Mars is currently in the last degrees of Leo, which is slippery and a little dangerous. It’s fiery Mars in a fire sign working the edge of the territory. That alone calls for precision and thoughtfulness when it’s more likely to signify bravado, risk-taking and a bit of machismo.
It’s also a comment on subject matter relating to male gender material. For example, there is the question: what is the relationship between sexism and male homophobia? One possible contact point is that male homophobia involves a man’s relationship to his inner feminine, as does his relationship to women. By one analysis, homophobia and sexism are the same thing — with inner and outer manifestations.
Mars will slide through the last degrees of Leo and arrive in Virgo on Tuesday, Oct. 15. Here is where some precision enters the picture, though you don’t want it to be too late. I suggest you get ahead of this transit, and focus on the details early, as annoying as they may be.
This theme is repeated by Mercury, which is slowing down to a retrograde that begins on Oct. 21. Some have noticed that the effect is starting to take hold, now that Mercury is in its first echo phase ahead of the retrograde; that’s happening now, as Mercury crosses the degrees where it will be retrograde (from Oct. 21 through Nov. 11).
Mercury stations retrograde within a couple of days of the Full Moon eclipse in Aries on Oct. 18 (which also happens to be the deadline for the debt ceiling limit). The world may be going crazy, but you don’t have to — or at least you can use a little planning, and just a bit of caution, to prevent mishaps and keep focused on your plan. If you don’t have one of those, I do suggest you make one up, and keep it flexible.
Angry About their Own Idea
It’s clear the far right dreads the possibility that the Affordable Care Act (ACA) may actually improve the health care situation for uninsured Americans. What’s amusing is that in 1989, the guts of what’s now called Obamacare — requiring individuals to obtain coverage or face a tax penalty — was proposed by the Heritage Foundation as a way around single-payer health care.
President Obama signing the Patient Protection and Affordable Care Act on March 23, 2010.
The idea was adopted with a vengeance by Republicans in 1993 as a counter to the Clinton health care reform proposals under the name Health Equity and Access Reform Today Act. (You can view a chart comparing the two here.) Now, it’s what they seem to revile the most. What is in reality corporate medicine is deceptively being called socialized medicine.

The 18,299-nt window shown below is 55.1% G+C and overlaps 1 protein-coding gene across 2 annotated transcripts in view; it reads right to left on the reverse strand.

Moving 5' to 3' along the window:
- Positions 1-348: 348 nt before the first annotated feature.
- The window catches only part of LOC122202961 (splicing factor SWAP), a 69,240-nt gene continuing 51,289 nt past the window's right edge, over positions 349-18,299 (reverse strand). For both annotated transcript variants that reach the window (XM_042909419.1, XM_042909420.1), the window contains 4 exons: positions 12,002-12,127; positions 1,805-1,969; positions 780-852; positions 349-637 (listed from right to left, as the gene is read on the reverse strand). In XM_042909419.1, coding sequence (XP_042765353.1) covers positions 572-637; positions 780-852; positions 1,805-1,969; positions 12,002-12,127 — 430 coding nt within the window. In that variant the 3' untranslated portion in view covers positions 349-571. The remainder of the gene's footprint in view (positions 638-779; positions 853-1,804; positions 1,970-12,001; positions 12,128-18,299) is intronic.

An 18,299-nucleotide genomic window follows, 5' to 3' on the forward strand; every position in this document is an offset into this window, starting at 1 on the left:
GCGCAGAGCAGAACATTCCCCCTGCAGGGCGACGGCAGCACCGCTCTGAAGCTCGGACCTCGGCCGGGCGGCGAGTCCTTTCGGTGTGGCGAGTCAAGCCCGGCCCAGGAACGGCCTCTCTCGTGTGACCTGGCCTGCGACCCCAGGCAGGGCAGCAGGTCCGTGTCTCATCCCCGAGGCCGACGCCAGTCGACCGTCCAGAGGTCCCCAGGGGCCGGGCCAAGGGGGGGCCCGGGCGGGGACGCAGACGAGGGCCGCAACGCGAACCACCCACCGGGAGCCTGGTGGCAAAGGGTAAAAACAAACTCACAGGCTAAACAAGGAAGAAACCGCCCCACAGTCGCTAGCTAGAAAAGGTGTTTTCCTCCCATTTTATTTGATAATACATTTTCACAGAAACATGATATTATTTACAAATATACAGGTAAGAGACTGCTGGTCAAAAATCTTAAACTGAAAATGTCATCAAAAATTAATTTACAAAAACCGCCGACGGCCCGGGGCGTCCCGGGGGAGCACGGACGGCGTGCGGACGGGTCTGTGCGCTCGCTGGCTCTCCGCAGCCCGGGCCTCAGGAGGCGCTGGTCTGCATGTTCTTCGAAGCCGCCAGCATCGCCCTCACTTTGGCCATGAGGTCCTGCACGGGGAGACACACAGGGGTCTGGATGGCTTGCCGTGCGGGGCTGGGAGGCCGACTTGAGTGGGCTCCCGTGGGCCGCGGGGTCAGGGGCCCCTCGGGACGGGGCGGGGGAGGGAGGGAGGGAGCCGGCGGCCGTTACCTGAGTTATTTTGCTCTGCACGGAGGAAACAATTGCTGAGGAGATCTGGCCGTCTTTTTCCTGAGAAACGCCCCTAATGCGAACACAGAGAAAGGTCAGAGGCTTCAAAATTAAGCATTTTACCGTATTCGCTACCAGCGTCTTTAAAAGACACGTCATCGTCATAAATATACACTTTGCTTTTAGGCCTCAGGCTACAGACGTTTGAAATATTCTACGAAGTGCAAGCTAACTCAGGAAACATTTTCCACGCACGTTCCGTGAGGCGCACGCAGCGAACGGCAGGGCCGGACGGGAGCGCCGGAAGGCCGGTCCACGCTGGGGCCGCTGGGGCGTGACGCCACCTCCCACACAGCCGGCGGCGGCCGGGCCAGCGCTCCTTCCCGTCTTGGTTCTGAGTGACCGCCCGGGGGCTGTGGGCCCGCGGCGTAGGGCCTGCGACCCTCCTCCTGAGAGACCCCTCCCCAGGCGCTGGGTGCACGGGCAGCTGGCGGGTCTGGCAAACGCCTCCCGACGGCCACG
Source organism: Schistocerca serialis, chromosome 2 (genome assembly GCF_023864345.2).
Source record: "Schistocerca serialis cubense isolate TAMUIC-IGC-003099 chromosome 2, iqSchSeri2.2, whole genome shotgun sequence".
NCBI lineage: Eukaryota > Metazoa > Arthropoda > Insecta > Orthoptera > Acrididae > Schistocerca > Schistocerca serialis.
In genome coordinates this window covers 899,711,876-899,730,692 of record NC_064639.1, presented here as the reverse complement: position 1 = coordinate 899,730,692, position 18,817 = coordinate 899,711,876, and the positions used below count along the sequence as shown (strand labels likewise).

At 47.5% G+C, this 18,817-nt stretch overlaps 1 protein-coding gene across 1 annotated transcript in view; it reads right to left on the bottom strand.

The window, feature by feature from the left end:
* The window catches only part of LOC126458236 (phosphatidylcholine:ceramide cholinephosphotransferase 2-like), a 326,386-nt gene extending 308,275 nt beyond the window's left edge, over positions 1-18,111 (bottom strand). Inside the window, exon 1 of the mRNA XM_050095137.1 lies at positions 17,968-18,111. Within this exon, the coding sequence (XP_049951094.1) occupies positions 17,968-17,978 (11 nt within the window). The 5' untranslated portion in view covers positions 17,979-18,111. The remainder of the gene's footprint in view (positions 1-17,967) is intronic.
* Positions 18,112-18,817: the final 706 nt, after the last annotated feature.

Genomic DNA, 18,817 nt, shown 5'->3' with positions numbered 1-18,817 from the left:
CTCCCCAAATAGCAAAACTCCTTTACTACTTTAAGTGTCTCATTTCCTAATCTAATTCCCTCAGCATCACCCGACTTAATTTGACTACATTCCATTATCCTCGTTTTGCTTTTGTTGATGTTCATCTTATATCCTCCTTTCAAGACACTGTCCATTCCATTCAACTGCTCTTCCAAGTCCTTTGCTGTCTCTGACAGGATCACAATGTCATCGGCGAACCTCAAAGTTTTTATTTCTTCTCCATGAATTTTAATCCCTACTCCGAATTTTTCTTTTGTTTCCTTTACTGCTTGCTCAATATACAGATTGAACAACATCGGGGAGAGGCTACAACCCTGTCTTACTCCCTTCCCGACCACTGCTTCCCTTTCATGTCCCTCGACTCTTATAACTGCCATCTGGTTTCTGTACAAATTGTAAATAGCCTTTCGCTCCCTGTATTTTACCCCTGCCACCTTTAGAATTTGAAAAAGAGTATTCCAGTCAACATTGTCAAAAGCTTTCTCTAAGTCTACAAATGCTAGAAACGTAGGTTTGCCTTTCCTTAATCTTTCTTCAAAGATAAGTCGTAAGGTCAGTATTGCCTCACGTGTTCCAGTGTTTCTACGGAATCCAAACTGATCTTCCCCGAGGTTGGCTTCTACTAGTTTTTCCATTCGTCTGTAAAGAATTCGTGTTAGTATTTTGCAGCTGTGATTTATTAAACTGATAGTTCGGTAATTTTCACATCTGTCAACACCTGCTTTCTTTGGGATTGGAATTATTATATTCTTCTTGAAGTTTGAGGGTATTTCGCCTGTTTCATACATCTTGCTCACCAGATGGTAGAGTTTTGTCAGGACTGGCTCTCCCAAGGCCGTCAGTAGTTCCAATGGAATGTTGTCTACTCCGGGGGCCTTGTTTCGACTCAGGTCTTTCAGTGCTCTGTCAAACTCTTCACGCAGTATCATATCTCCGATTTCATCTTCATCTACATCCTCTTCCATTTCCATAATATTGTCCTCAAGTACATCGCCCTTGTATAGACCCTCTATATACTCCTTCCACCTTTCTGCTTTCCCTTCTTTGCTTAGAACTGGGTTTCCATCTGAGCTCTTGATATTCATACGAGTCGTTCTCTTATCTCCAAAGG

As of Thursday, Republicans in Washington had dropped their demand to defund the ACA and were pushing for an agreement to postpone the debt ceiling crisis for six weeks while their proposed negotiations continue over government expenditures. (Those discussions have been happening for a long time.)
Defaulting on the debt, although some on the far right have said it’s no big deal, is widely viewed as a prescription for a worldwide recession that would make 2008 look like a hiccup.
Meanwhile, congressional approval ratings have fallen to 5% in an AP-GFK poll; the evidence is clear that conservative groups have been pushing for this idea since Obama’s re-election.
A “memo to the movement” signed by a long list of right-wing leaders was endorsed last Valentine’s Day by FreedomWorks, a direct offshoot of the Koch-funded Citizens for a Sound Economy. The memo lays out a blueprint for the defunding of Obamacare, “easily done through a series of appropriation riders” attached to a continuing resolution to fund the government. Perhaps it’s not so easy, since Republicans have dropped that as a demand.
Heritage Foundation branch Heritage Action for America is a signatory to the memo, which describes the Affordable Care Act as “an unprecedented attack on life and religious liberty.”
Trans-Pacific Partnership Marches On
Uncle Sam’s shutdown may have placed obstacles in the path of various citizens attempting to access everything from monuments and parks to FHA loan information, but never fear: collusion with multinational corporations continues unobstructed.
Secretary of State John Kerry appeared in place of Pres. Obama at a Trans-Pacific Partnership (TPP) summit in Indonesia this past week, where plans are being finalized for the agreement involving Australia, Brunei Darussalam, Canada, Chile, Japan, Malaysia, Mexico, New Zealand, Peru, Singapore, the United States and Vietnam.
Don’t let the cute monkey mask fool you: the TPP is neither friendly, fair, nor more fun than a barrel of you-know-what. Photo of protester in Japan this spring by Issei Kato/Reuters.
The Citizens’ Trade Campaign has raised serious questions about the trade agreement, which has been in negotiation since 2008 with massive input from corporations and hardly any from legislators of the nations involved.